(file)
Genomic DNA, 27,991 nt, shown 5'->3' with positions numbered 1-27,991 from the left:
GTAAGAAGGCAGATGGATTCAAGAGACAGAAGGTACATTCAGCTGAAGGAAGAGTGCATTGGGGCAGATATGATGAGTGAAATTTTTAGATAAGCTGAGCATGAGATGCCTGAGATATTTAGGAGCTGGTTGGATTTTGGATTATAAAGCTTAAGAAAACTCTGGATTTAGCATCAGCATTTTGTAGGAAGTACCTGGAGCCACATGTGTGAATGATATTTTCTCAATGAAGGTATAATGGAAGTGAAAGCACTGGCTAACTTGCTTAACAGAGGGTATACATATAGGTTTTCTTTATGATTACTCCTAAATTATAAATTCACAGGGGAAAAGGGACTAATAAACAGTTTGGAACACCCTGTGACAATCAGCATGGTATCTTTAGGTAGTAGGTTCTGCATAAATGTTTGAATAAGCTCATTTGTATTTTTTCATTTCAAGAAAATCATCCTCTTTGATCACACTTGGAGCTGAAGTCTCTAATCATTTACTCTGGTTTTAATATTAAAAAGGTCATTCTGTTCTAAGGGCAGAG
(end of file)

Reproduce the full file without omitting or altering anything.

Genomic DNA, 27,991 nt, shown 5'->3' with positions numbered 1-27,991 from the left:
GTAAGAAGGCAGATGGATTCAAGAGACAGAAGGTACATTCAGCTGAAGGAAGAGTGCATTGGGGCAGATATGATGAGTGAAATTTTTAGATAAGCTGAGCATGAGATGCCTGAGATATTTAGGAGCTGGTTGGATTTTGGATTATAAAGCTTAAGAAAACTCTGGATTTAGCATCAGCATTTTGTAGGAAGTACCTGGAGCCACATGTGTGAATGATATTTTCTCAATGAAGGTATAATGGAAGTGAAAGCACTGGCTAACTTGCTTAACAGAGGGTATACATATAGGTTTTCTTTATGATTACTCCTAAATTATAAATTCACAGGGGAAAAGGGACTAATAAACAGTTTGGAACACCCTGTGACAATCAGCATGGTATCTTTAGGTAGTAGGTTCTGCATAAATGTTTGAATAAGCTCATTTGTATTTTTTCATTTCAAGAAAATCATCCTCTTTGATCACACTTGGAGCTGAAGTCTCTAATCATTTACTCTGGTTTTAATATTAAAAAGGTCATTCTGTTCTAAGGGCAGAG